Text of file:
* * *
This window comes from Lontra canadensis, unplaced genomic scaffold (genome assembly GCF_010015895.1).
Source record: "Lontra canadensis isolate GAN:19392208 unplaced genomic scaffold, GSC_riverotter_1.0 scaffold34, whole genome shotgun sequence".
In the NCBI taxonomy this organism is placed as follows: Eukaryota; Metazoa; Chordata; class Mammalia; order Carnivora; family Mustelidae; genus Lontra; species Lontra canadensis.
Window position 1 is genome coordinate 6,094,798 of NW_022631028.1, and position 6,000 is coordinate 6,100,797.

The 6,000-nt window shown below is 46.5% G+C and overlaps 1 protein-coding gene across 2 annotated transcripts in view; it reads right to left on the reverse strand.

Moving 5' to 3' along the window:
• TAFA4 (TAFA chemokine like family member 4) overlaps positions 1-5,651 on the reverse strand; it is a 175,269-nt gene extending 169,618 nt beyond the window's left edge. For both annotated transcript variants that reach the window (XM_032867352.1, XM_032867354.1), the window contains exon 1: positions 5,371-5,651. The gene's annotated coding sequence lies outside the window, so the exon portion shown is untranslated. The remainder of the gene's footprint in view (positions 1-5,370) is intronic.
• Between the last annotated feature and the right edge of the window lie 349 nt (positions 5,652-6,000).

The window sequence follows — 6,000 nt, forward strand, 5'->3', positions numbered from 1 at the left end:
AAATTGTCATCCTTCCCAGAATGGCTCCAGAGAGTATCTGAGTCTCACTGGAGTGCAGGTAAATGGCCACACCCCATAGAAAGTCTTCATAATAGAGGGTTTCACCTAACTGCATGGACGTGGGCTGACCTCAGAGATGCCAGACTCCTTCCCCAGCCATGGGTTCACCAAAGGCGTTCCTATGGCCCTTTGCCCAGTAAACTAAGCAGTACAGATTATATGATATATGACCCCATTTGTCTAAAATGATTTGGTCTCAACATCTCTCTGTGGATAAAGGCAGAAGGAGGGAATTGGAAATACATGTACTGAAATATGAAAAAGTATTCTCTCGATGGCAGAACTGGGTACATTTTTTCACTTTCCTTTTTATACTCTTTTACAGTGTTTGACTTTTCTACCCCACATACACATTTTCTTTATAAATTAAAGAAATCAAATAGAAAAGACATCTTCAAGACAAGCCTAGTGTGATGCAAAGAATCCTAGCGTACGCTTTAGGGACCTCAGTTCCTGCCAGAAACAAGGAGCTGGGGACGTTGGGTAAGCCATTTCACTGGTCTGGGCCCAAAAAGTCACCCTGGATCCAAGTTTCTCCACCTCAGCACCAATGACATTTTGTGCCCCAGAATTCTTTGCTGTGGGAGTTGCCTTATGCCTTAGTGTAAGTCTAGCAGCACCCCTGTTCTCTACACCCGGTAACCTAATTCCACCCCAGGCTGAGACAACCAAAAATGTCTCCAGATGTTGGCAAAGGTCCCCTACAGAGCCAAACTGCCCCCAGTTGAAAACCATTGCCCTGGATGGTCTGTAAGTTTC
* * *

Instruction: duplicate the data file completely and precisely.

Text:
This window comes from Lontra canadensis, unplaced genomic scaffold (genome assembly GCF_010015895.1).
Source record: "Lontra canadensis isolate GAN:19392208 unplaced genomic scaffold, GSC_riverotter_1.0 scaffold34, whole genome shotgun sequence".
In the NCBI taxonomy this organism is placed as follows: Eukaryota; Metazoa; Chordata; class Mammalia; order Carnivora; family Mustelidae; genus Lontra; species Lontra canadensis.
Window position 1 is genome coordinate 6,094,798 of NW_022631028.1, and position 6,000 is coordinate 6,100,797.

The 6,000-nt window shown below is 46.5% G+C and overlaps 1 protein-coding gene across 2 annotated transcripts in view; it reads right to left on the reverse strand.

Moving 5' to 3' along the window:
• TAFA4 (TAFA chemokine like family member 4) overlaps positions 1-5,651 on the reverse strand; it is a 175,269-nt gene extending 169,618 nt beyond the window's left edge. For both annotated transcript variants that reach the window (XM_032867352.1, XM_032867354.1), the window contains exon 1: positions 5,371-5,651. The gene's annotated coding sequence lies outside the window, so the exon portion shown is untranslated. The remainder of the gene's footprint in view (positions 1-5,370) is intronic.
• Between the last annotated feature and the right edge of the window lie 349 nt (positions 5,652-6,000).

The window sequence follows — 6,000 nt, forward strand, 5'->3', positions numbered from 1 at the left end:
AAATTGTCATCCTTCCCAGAATGGCTCCAGAGAGTATCTGAGTCTCACTGGAGTGCAGGTAAATGGCCACACCCCATAGAAAGTCTTCATAATAGAGGGTTTCACCTAACTGCATGGACGTGGGCTGACCTCAGAGATGCCAGACTCCTTCCCCAGCCATGGGTTCACCAAAGGCGTTCCTATGGCCCTTTGCCCAGTAAACTAAGCAGTACAGATTATATGATATATGACCCCATTTGTCTAAAATGATTTGGTCTCAACATCTCTCTGTGGATAAAGGCAGAAGGAGGGAATTGGAAATACATGTACTGAAATATGAAAAAGTATTCTCTCGATGGCAGAACTGGGTACATTTTTTCACTTTCCTTTTTATACTCTTTTACAGTGTTTGACTTTTCTACCCCACATACACATTTTCTTTATAAATTAAAGAAATCAAATAGAAAAGACATCTTCAAGACAAGCCTAGTGTGATGCAAAGAATCCTAGCGTACGCTTTAGGGACCTCAGTTCCTGCCAGAAACAAGGAGCTGGGGACGTTGGGTAAGCCATTTCACTGGTCTGGGCCCAAAAAGTCACCCTGGATCCAAGTTTCTCCACCTCAGCACCAATGACATTTTGTGCCCCAGAATTCTTTGCTGTGGGAGTTGCCTTATGCCTTAGTGTAAGTCTAGCAGCACCCCTGTTCTCTACACCCGGTAACCTAATTCCACCCCAGGCTGAGACAACCAAAAATGTCTCCAGATGTTGGCAAAGGTCCCCTACAGAGCCAAACTGCCCCCAGTTGAAAACCATTGCCCTGGATGGTCTGTAAGTTTC